Metroid Prime – A Retrospective Review

(This review is based on the Metroid Prime Trilogy version for the Wii.)

Along with the Mario Bros. and The Legend of Zelda series, Metroid could be considered one of the “big three” intellectual properties of Nintendo. Despite that, the series was the only one of this group not to receive a game title on the Nintendo 64. When Metroid Prime was announced for release in 2002 on the GameCube, having been developed by a small Texan studio named Retro Studios under the watchful eye of Shigeru Miyamoto, it came with a significant change of gameplay. The change was controversial at first, but soon accepted, and the Metroid Prime series was expanded to a further title on the GameCube, a title on the Wii and two titles on the Nintendo DS. In 2009, the home console Metroid Prime titles were gathered together in the Metroid Prime Trilogy collection, which featured gameplay enhancements to the GameCube games to bring them in line with Metroid Prime 3: Corruption.

As stated above, Metroid Prime is a first-person perspective game incorporating details of the first-person shooter genre, the action-adventure genre and the three-dimensional platformer. The player plays as Samus Aran, an intergalactic bounty hunter who has previously been involved in the infiltration and destruction of the home planet of the Space Pirates, an alien species bent on controlling the rest of the universe, and who are responsible for the destruction of Samus’ own planet.

Having escaped from Zebes, Samus receives a distress call from an abandoned space frigate above the surface of Tallon IV. While exploring the spacecraft, Samus discovers that it belongs to the Space Pirates, some of whom have escaped Zebes and are conducting experiments with a mutagenic and radioactive substance known as Phazon. Destroying one of the Phazon-induced specimens on board the Frigate Orpheon and causing the spacecraft to self-destruct, Samus manages to escape before the crash-landing, chasing the reborn enforcer of the Space Pirates known as Ridley down to the surface of Tallon IV. However, Samus’ powered armour suit has been damaged during the escape, and she must regain her capacities while discovering the secrets of Tallon IV and preventing the Space Pirates’ plans with Phazon.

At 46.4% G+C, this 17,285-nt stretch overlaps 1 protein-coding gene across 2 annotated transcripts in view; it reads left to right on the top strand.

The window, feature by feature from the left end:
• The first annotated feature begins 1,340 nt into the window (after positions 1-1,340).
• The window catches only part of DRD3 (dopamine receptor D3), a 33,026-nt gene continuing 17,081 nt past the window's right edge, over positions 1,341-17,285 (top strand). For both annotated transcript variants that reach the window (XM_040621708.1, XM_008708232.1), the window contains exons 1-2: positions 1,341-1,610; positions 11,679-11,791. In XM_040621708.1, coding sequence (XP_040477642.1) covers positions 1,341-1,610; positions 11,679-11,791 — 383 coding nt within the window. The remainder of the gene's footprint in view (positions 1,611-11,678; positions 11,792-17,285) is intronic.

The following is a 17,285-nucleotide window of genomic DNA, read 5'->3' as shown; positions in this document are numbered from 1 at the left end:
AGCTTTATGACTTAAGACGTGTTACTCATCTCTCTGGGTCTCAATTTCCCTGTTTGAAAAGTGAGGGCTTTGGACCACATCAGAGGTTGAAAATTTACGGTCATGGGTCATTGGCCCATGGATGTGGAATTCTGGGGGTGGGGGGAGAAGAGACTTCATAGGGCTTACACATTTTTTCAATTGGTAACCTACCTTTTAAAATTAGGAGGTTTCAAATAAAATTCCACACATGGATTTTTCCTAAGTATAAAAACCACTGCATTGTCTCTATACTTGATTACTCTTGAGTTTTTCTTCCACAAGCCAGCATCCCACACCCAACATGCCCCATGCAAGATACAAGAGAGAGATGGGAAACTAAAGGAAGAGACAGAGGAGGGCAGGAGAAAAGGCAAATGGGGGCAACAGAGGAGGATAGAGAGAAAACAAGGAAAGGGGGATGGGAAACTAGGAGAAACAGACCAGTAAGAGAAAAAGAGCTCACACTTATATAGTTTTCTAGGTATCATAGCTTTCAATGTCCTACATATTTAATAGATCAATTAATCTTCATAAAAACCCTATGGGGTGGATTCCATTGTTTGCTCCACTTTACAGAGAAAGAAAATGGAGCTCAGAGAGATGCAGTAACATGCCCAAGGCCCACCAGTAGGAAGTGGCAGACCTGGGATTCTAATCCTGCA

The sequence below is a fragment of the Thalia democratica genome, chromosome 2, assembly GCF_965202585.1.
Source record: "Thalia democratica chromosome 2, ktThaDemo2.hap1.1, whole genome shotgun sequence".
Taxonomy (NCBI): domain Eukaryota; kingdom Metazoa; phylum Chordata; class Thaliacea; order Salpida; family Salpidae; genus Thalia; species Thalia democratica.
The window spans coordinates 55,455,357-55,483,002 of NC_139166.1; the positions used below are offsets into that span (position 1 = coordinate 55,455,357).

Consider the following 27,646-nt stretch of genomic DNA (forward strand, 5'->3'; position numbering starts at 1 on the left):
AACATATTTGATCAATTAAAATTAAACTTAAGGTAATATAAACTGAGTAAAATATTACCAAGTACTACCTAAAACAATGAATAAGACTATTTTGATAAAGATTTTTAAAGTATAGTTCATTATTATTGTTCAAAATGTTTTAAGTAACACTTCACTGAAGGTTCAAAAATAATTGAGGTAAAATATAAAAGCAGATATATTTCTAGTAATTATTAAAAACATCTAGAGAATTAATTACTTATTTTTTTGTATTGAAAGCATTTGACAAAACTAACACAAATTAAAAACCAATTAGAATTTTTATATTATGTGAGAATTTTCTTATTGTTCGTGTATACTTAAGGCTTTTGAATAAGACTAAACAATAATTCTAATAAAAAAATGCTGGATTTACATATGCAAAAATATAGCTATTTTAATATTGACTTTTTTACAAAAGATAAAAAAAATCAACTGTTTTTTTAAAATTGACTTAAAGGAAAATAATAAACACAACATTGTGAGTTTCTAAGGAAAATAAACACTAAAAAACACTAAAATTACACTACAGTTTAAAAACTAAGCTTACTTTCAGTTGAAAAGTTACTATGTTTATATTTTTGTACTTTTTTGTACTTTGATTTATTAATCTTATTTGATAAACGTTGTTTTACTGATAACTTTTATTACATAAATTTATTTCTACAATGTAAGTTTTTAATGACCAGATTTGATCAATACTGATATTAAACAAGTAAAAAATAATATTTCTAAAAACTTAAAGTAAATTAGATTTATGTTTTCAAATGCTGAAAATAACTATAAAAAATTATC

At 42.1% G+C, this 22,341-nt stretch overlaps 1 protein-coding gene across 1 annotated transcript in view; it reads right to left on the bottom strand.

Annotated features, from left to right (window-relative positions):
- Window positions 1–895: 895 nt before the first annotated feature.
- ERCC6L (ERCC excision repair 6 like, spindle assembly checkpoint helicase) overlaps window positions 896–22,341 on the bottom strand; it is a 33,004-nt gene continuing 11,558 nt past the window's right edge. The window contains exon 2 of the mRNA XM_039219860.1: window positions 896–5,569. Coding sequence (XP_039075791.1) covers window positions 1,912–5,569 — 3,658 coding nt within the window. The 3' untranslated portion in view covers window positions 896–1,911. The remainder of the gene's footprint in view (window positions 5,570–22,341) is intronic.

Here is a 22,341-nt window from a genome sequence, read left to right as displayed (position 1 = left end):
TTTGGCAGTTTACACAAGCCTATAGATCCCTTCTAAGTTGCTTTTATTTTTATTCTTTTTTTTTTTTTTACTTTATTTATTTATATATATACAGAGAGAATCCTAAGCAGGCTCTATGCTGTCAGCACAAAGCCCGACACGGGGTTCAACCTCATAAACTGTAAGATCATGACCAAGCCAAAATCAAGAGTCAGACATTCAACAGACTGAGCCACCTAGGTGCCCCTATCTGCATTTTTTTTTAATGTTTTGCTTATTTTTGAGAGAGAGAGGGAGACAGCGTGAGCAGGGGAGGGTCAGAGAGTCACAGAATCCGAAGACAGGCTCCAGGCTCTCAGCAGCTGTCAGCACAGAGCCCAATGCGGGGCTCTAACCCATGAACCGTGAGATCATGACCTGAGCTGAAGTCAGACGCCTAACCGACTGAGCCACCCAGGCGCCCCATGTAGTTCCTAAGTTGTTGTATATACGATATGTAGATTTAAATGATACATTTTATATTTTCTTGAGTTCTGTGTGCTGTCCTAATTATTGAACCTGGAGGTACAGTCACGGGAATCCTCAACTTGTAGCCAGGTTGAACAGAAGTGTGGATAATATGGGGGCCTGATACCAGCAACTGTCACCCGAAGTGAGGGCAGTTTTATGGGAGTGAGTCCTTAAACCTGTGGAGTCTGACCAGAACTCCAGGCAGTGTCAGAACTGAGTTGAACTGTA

The original GameCube version of Metroid Prime owed quite a bit to the first-person shooter genre, but limitations of the control system meant that it didn’t play quite like the first-person shooters that were present on other consoles at the time. The Wii version uses updated controls, allowing analogue free-aim with the infra-red sensors of the Wii Remote in addition to the already-present lock-on controls from the original. This makes the game slightly easier, but also makes it less frustrating and more akin to the rest of the first-person shooter genre.

While the controls have changed, the rest of the game stays mostly intact as it was in 2002. The Metroid Prime Trilogy version of Metroid Prime takes influence from the PAL and Japanese versions of the game, cleaning up some exploits found in the original NTSC version, removing some of the plot holes and notably adding an extra routine to one of the closing bosses, along with making it substantially harder in its second form than the NTSC version.

Metroid Prime‘s starting interface includes the Combat Visor, which is used to fight opponents in the visible spectrum, along with the Scan Visor, which represents the biggest change from the standard first-person shooter genre. The Scan Visor is used to analyse the environment, giving details on the weak spots of enemies, environmental hazards and interesting details about the surroundings. More visors can be found throughout the game, giving perspectives in different electromagnetic spectra.

Joining the analysis equipment is a wide assortment of weaponry. The early part of the game allows you access to a few choice pieces of hardware, including the Charge Beam, a powered-up version of the rapid-fire Power Beam which Samus carries in her arm cannon, the Missile Launcher, the Morph Ball, a device which shrinks Samus into a metre-wide ball which allows access to tunnels, along with the Morph Ball Bomb, which allows for attacks while in this smaller form. All of this apart from the Power Beam is removed from you during the end of the prologue, but as the game progresses, these weapons are returned and joined by more powerful weapons, including the electrical Wave Beam and the powerful Super Missile.